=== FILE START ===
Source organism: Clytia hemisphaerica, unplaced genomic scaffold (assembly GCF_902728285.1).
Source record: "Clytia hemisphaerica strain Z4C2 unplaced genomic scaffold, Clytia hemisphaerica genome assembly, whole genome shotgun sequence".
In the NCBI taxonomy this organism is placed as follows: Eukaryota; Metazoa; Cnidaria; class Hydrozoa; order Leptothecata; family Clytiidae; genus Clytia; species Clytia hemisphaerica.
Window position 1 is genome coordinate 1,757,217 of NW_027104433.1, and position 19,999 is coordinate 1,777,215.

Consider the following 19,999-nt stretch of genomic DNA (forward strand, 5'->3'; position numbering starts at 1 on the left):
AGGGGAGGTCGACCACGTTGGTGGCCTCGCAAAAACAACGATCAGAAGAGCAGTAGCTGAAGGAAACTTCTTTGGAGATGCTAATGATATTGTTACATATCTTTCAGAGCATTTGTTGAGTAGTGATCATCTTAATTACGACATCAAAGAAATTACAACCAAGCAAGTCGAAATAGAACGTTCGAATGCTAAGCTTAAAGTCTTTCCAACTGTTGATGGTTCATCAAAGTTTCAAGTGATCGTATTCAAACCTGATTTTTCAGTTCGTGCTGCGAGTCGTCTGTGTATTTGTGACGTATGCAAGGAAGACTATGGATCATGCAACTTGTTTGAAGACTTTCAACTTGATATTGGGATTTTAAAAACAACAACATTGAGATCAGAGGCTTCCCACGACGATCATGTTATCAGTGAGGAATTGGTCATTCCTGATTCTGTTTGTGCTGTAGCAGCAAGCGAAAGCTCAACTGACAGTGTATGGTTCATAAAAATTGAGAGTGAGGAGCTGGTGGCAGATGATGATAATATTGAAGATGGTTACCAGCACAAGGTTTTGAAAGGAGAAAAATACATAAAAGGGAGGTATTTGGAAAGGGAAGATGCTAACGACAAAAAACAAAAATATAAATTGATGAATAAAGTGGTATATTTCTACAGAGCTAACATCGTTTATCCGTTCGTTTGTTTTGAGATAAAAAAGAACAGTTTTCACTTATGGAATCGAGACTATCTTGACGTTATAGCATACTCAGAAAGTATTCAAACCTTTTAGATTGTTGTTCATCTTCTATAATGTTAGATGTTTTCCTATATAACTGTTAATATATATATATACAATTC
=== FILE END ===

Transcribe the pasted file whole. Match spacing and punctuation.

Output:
Source organism: Clytia hemisphaerica, unplaced genomic scaffold (assembly GCF_902728285.1).
Source record: "Clytia hemisphaerica strain Z4C2 unplaced genomic scaffold, Clytia hemisphaerica genome assembly, whole genome shotgun sequence".
In the NCBI taxonomy this organism is placed as follows: Eukaryota; Metazoa; Cnidaria; class Hydrozoa; order Leptothecata; family Clytiidae; genus Clytia; species Clytia hemisphaerica.
Window position 1 is genome coordinate 1,757,217 of NW_027104433.1, and position 19,999 is coordinate 1,777,215.

Consider the following 19,999-nt stretch of genomic DNA (forward strand, 5'->3'; position numbering starts at 1 on the left):
AGGGGAGGTCGACCACGTTGGTGGCCTCGCAAAAACAACGATCAGAAGAGCAGTAGCTGAAGGAAACTTCTTTGGAGATGCTAATGATATTGTTACATATCTTTCAGAGCATTTGTTGAGTAGTGATCATCTTAATTACGACATCAAAGAAATTACAACCAAGCAAGTCGAAATAGAACGTTCGAATGCTAAGCTTAAAGTCTTTCCAACTGTTGATGGTTCATCAAAGTTTCAAGTGATCGTATTCAAACCTGATTTTTCAGTTCGTGCTGCGAGTCGTCTGTGTATTTGTGACGTATGCAAGGAAGACTATGGATCATGCAACTTGTTTGAAGACTTTCAACTTGATATTGGGATTTTAAAAACAACAACATTGAGATCAGAGGCTTCCCACGACGATCATGTTATCAGTGAGGAATTGGTCATTCCTGATTCTGTTTGTGCTGTAGCAGCAAGCGAAAGCTCAACTGACAGTGTATGGTTCATAAAAATTGAGAGTGAGGAGCTGGTGGCAGATGATGATAATATTGAAGATGGTTACCAGCACAAGGTTTTGAAAGGAGAAAAATACATAAAAGGGAGGTATTTGGAAAGGGAAGATGCTAACGACAAAAAACAAAAATATAAATTGATGAATAAAGTGGTATATTTCTACAGAGCTAACATCGTTTATCCGTTCGTTTGTTTTGAGATAAAAAAGAACAGTTTTCACTTATGGAATCGAGACTATCTTGACGTTATAGCATACTCAGAAAGTATTCAAACCTTTTAGATTGTTGTTCATCTTCTATAATGTTAGATGTTTTCCTATATAACTGTTAATATATATATATACAATTC